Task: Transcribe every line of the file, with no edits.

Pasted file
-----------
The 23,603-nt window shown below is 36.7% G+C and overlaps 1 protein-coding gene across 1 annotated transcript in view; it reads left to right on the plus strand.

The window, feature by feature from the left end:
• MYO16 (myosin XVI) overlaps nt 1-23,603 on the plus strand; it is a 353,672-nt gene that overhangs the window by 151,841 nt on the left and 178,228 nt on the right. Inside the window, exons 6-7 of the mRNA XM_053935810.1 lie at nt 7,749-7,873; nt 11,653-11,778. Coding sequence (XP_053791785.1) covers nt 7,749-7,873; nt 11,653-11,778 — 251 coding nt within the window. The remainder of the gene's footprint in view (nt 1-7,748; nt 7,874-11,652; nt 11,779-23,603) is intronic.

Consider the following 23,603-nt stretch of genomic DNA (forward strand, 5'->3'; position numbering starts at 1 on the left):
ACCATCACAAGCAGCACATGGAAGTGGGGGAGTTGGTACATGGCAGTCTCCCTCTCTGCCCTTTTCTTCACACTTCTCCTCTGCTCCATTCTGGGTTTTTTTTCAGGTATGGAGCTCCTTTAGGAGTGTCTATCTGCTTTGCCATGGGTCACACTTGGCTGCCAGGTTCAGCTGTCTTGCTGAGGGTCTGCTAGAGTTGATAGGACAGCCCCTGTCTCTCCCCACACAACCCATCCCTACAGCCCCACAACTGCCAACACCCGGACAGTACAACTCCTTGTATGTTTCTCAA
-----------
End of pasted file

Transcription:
The 23,603-nt window shown below is 36.7% G+C and overlaps 1 protein-coding gene across 1 annotated transcript in view; it reads left to right on the plus strand.

The window, feature by feature from the left end:
• MYO16 (myosin XVI) overlaps nt 1-23,603 on the plus strand; it is a 353,672-nt gene that overhangs the window by 151,841 nt on the left and 178,228 nt on the right. Inside the window, exons 6-7 of the mRNA XM_053935810.1 lie at nt 7,749-7,873; nt 11,653-11,778. Coding sequence (XP_053791785.1) covers nt 7,749-7,873; nt 11,653-11,778 — 251 coding nt within the window. The remainder of the gene's footprint in view (nt 1-7,748; nt 7,874-11,652; nt 11,779-23,603) is intronic.

Consider the following 23,603-nt stretch of genomic DNA (forward strand, 5'->3'; position numbering starts at 1 on the left):
ACCATCACAAGCAGCACATGGAAGTGGGGGAGTTGGTACATGGCAGTCTCCCTCTCTGCCCTTTTCTTCACACTTCTCCTCTGCTCCATTCTGGGTTTTTTTTCAGGTATGGAGCTCCTTTAGGAGTGTCTATCTGCTTTGCCATGGGTCACACTTGGCTGCCAGGTTCAGCTGTCTTGCTGAGGGTCTGCTAGAGTTGATAGGACAGCCCCTGTCTCTCCCCACACAACCCATCCCTACAGCCCCACAACTGCCAACACCCGGACAGTACAACTCCTTGTATGTTTCTCAA